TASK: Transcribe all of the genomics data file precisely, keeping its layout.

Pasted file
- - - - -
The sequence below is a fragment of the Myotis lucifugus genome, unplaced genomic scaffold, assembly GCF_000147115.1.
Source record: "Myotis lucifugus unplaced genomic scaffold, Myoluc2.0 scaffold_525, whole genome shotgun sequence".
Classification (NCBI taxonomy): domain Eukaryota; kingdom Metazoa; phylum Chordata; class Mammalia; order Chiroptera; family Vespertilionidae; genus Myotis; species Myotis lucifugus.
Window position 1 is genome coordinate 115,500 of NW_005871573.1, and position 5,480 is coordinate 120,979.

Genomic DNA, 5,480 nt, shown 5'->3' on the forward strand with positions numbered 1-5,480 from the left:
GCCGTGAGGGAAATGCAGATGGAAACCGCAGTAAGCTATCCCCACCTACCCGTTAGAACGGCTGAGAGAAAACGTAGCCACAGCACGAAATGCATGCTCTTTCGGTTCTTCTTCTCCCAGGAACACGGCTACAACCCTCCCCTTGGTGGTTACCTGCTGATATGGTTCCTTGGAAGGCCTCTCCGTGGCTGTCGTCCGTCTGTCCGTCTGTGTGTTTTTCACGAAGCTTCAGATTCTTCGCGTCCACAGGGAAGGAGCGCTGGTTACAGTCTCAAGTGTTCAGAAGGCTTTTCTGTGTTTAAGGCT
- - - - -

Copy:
The sequence below is a fragment of the Myotis lucifugus genome, unplaced genomic scaffold, assembly GCF_000147115.1.
Source record: "Myotis lucifugus unplaced genomic scaffold, Myoluc2.0 scaffold_525, whole genome shotgun sequence".
Classification (NCBI taxonomy): domain Eukaryota; kingdom Metazoa; phylum Chordata; class Mammalia; order Chiroptera; family Vespertilionidae; genus Myotis; species Myotis lucifugus.
Window position 1 is genome coordinate 115,500 of NW_005871573.1, and position 5,480 is coordinate 120,979.

Genomic DNA, 5,480 nt, shown 5'->3' on the forward strand with positions numbered 1-5,480 from the left:
GCCGTGAGGGAAATGCAGATGGAAACCGCAGTAAGCTATCCCCACCTACCCGTTAGAACGGCTGAGAGAAAACGTAGCCACAGCACGAAATGCATGCTCTTTCGGTTCTTCTTCTCCCAGGAACACGGCTACAACCCTCCCCTTGGTGGTTACCTGCTGATATGGTTCCTTGGAAGGCCTCTCCGTGGCTGTCGTCCGTCTGTCCGTCTGTGTGTTTTTCACGAAGCTTCAGATTCTTCGCGTCCACAGGGAAGGAGCGCTGGTTACAGTCTCAAGTGTTCAGAAGGCTTTTCTGTGTTTAAGGCT